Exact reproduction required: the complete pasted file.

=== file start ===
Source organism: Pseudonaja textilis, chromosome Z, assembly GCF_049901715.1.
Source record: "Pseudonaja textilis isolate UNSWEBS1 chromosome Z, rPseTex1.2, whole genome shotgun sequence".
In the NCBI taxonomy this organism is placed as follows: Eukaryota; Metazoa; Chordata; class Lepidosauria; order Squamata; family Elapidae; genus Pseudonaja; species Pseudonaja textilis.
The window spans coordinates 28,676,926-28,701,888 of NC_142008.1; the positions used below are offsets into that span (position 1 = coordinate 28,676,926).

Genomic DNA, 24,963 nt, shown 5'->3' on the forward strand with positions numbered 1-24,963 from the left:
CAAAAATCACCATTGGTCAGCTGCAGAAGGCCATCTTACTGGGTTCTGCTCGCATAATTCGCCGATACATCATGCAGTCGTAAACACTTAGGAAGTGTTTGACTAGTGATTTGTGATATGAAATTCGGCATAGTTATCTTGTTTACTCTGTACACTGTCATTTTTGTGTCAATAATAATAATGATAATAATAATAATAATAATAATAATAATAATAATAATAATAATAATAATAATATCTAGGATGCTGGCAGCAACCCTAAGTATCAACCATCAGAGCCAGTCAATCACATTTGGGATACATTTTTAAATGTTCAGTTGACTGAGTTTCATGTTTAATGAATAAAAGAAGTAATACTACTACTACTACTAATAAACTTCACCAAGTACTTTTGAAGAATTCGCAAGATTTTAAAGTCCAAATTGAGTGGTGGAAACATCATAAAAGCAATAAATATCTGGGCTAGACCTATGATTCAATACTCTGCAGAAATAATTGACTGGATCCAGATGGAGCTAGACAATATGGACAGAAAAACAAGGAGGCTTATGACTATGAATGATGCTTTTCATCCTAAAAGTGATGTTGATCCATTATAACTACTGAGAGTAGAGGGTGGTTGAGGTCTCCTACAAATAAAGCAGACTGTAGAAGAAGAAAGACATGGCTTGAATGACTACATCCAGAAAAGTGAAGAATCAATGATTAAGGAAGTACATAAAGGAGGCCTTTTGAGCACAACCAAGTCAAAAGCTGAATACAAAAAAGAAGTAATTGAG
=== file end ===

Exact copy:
Source organism: Pseudonaja textilis, chromosome Z, assembly GCF_049901715.1.
Source record: "Pseudonaja textilis isolate UNSWEBS1 chromosome Z, rPseTex1.2, whole genome shotgun sequence".
In the NCBI taxonomy this organism is placed as follows: Eukaryota; Metazoa; Chordata; class Lepidosauria; order Squamata; family Elapidae; genus Pseudonaja; species Pseudonaja textilis.
The window spans coordinates 28,676,926-28,701,888 of NC_142008.1; the positions used below are offsets into that span (position 1 = coordinate 28,676,926).

Genomic DNA, 24,963 nt, shown 5'->3' on the forward strand with positions numbered 1-24,963 from the left:
CAAAAATCACCATTGGTCAGCTGCAGAAGGCCATCTTACTGGGTTCTGCTCGCATAATTCGCCGATACATCATGCAGTCGTAAACACTTAGGAAGTGTTTGACTAGTGATTTGTGATATGAAATTCGGCATAGTTATCTTGTTTACTCTGTACACTGTCATTTTTGTGTCAATAATAATAATGATAATAATAATAATAATAATAATAATAATAATAATAATAATAATAATAATAATATCTAGGATGCTGGCAGCAACCCTAAGTATCAACCATCAGAGCCAGTCAATCACATTTGGGATACATTTTTAAATGTTCAGTTGACTGAGTTTCATGTTTAATGAATAAAAGAAGTAATACTACTACTACTACTAATAAACTTCACCAAGTACTTTTGAAGAATTCGCAAGATTTTAAAGTCCAAATTGAGTGGTGGAAACATCATAAAAGCAATAAATATCTGGGCTAGACCTATGATTCAATACTCTGCAGAAATAATTGACTGGATCCAGATGGAGCTAGACAATATGGACAGAAAAACAAGGAGGCTTATGACTATGAATGATGCTTTTCATCCTAAAAGTGATGTTGATCCATTATAACTACTGAGAGTAGAGGGTGGTTGAGGTCTCCTACAAATAAAGCAGACTGTAGAAGAAGAAAGACATGGCTTGAATGACTACATCCAGAAAAGTGAAGAATCAATGATTAAGGAAGTACATAAAGGAGGCCTTTTGAGCACAACCAAGTCAAAAGCTGAATACAAAAAAGAAGTAATTGAG